15th April 01:55
Pay them more money, they'll work harder
Executive defends 16.5% rise for civil servants
THE Scottish Executive was forced last night to defend an inflation-
busting civil servants’ pay rise of up to 16.5 per cent over the next two
years after the deal was criticised by politicians and business leaders.
A spokeswoman stressed that increases will average 3.25 per cent this
year and 4 per cent next year for the staff of the Executive and its
However, she confirmed that the minimum salary for certain grades at
entry level will rise by 16.5 per cent - more than five times the current
rate of inflation.
Critics of the increases, coming at a time when pay rises for other
public sector workers have been restricted, claimed some of the £3
million increase in the Executive’s £93 million wage bill could have been
spent on other public services.
The increases were agreed earlier this month after weeks of talks between
the Executive and the Public and Commercial Services Union (PCS).
The Executive said the pay increases were necessary because of
recruitment problems and reflected the current market rates.
Allan Hogarth, head of public affairs for the CBI in Scotland, said the
Executive would need to explain the reasons for such large increases and
show what benefits these would bring to the hard-pressed Scottish
The Executive also had to be aware of the climate in which many other
employees were having to tighten their belts and accept far more modest
pay increases particularly when inflation was thankfully at such a low
level, Mr Hogarth said.
The Scottish Conservatives said the increases had to be viewed against
private companies having to tighten their belts.
Brian Monteith, the finance and public services spokesman, said
businesses were reeling from high business rates and soaring water rates
and were having to operate during a period when the economy was on the
brink of recession.
He claimed Scotland was in danger of living beyond its means. "Employees
in other parts of the public and private sector will look on this with
envy at this inflation-busing deal. I only hope Labour is not creating a
winter of discontent."
Fergus Ewing, the Scottish National Party’s finance spokesman, said the
pay increases at the lower end of the scale were warranted because they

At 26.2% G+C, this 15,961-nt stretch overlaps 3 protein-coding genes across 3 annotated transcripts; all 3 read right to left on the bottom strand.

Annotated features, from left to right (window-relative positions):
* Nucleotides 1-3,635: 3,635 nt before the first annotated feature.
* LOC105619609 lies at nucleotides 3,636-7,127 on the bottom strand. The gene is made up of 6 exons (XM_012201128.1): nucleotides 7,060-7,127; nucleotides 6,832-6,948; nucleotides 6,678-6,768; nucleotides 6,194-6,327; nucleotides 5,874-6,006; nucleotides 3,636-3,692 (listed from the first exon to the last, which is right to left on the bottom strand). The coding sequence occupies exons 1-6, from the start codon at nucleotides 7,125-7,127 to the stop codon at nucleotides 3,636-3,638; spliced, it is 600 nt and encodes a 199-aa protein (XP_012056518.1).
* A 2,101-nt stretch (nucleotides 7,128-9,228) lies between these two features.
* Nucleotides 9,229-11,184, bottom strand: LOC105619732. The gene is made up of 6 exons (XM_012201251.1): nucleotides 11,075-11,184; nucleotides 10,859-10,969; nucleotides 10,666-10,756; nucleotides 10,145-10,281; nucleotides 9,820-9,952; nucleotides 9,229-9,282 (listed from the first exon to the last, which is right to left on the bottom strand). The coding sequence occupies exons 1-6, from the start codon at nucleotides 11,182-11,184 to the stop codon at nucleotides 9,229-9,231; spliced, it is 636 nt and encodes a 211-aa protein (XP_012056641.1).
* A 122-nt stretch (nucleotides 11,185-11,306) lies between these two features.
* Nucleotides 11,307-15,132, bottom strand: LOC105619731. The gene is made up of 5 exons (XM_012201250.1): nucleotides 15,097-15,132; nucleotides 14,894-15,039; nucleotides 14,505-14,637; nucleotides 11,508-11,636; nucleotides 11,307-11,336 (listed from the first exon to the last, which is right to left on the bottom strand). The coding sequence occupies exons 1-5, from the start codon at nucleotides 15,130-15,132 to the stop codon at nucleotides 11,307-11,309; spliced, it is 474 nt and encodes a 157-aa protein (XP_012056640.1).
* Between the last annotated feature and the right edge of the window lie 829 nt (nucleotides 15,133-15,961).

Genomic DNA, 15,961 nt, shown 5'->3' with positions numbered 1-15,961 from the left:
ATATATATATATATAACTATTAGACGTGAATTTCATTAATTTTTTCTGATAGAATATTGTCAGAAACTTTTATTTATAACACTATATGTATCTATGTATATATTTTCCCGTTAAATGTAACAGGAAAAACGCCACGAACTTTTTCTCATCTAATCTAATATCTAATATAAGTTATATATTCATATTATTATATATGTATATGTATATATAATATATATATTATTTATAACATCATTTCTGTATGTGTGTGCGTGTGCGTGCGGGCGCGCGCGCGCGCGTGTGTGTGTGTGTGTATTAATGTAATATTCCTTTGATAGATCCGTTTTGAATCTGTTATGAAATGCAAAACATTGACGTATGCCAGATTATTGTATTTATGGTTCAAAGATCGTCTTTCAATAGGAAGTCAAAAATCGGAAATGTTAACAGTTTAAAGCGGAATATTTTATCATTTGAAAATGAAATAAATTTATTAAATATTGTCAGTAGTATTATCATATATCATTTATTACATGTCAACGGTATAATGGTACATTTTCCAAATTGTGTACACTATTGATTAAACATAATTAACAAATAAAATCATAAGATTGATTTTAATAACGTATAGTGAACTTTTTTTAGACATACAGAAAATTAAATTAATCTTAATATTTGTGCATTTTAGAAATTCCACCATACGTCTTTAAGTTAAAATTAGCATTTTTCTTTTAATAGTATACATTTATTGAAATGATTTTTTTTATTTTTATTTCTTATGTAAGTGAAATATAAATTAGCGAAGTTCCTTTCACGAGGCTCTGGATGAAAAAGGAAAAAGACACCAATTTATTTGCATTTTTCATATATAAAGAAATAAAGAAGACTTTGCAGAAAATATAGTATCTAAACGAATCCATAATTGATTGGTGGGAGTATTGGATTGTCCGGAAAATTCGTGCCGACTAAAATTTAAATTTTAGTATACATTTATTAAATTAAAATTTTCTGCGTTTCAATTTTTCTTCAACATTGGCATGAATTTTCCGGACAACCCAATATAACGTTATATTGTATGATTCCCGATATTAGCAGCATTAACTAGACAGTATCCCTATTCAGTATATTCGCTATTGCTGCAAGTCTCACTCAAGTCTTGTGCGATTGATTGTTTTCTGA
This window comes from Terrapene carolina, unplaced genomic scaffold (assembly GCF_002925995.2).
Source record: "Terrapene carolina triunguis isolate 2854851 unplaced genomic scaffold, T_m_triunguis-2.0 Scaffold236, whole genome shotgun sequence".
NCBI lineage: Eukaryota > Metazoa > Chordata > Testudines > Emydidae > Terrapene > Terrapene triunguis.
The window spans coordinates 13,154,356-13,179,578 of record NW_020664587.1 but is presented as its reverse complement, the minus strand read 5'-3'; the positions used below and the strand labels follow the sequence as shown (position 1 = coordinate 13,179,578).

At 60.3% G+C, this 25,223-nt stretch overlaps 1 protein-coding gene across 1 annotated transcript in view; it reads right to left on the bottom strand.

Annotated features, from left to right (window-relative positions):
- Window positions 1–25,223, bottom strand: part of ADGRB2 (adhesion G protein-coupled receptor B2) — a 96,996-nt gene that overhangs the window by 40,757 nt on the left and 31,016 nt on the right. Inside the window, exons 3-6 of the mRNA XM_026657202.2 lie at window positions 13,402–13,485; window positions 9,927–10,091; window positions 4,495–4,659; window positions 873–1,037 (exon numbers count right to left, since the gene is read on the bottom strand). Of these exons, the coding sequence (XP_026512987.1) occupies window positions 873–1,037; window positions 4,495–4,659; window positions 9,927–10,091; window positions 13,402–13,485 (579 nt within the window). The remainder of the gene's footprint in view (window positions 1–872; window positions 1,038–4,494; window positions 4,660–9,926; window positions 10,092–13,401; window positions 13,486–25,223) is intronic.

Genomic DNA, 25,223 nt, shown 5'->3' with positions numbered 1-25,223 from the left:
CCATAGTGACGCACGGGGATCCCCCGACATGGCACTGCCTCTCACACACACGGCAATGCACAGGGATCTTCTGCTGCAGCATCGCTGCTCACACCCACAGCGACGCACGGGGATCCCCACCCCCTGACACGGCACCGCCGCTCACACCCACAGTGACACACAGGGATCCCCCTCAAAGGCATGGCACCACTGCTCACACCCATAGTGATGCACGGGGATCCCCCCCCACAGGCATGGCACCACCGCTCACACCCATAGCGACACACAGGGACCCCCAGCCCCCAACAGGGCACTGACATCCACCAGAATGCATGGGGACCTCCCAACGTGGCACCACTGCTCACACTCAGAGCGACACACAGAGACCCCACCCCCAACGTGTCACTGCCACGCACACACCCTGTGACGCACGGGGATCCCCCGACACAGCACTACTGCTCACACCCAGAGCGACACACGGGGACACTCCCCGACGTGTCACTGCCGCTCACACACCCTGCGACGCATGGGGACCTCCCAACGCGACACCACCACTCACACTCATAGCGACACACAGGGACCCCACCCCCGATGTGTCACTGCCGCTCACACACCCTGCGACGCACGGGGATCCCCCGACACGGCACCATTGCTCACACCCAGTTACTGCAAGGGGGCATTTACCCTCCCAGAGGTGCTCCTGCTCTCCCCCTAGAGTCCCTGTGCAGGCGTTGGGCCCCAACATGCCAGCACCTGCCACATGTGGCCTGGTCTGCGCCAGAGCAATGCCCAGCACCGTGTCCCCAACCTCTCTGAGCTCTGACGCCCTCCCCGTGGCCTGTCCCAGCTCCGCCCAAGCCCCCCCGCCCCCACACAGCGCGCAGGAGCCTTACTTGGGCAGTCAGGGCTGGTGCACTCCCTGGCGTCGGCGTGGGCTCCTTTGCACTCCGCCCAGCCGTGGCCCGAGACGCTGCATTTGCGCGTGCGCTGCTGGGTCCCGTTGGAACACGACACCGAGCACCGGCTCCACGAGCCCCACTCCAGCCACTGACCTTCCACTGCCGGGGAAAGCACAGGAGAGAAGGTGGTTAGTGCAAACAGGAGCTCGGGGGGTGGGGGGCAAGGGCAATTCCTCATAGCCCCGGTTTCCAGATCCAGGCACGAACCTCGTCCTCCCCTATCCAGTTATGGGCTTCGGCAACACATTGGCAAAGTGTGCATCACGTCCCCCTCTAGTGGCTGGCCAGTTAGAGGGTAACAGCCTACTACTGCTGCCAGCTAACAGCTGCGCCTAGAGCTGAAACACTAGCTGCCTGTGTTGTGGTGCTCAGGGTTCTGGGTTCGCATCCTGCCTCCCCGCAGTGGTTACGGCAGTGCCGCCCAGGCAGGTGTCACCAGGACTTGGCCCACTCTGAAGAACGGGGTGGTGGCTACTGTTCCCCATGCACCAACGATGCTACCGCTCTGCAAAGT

would help to reduce the ever-widening financial gap between the top and
"The focus of pay increases should be at the lower end of the scale where
it is warranted so that the majority of staff could benefit."
Unison said the Executive and other public sector employers must
recognise the recruitment crisis in other areas such as nursing and
The union’s Scottish secretary, Matt Smith, said: "Recruitment has been a
major problem across the public sector for years.
"The NHS, schools and nurseries, for example, find it extremely difficult
to attract and keep staff under current low wages.
"The Scottish Executive and other public sector employers, like COSLA
[the Convention of Scottish Local Authorities] should now act to give all
public sector workers fair pay."
The Executive spokeswoman said civil service pay was performance related
and staff had to meet the challenge of corporate business and personnel
objectives before any pay award could be earned.
"The performance-related pay system is rigorous and closely monitored to
ensure fairness and the amount individuals will receive depends on their
present grade and the level of their performance. There is no pay award
for those who do not perform and we are fully committed to modernisation
and this is covered in our corporate objectives.
"The agreed pay deal over two years will mean an average increase of 3.25
per cent in year one and 4 per cent in year two."
The spokeswoman acknowledged that some pay grades would increase from
£14,603 to £17,000 - an increase of 16.5 per cent.
The disproportionate rise for that pay group reflected the recruitment
pressures the Executive had been under, the spokeswoman said.
She added that this was usually the entry grade for graduates.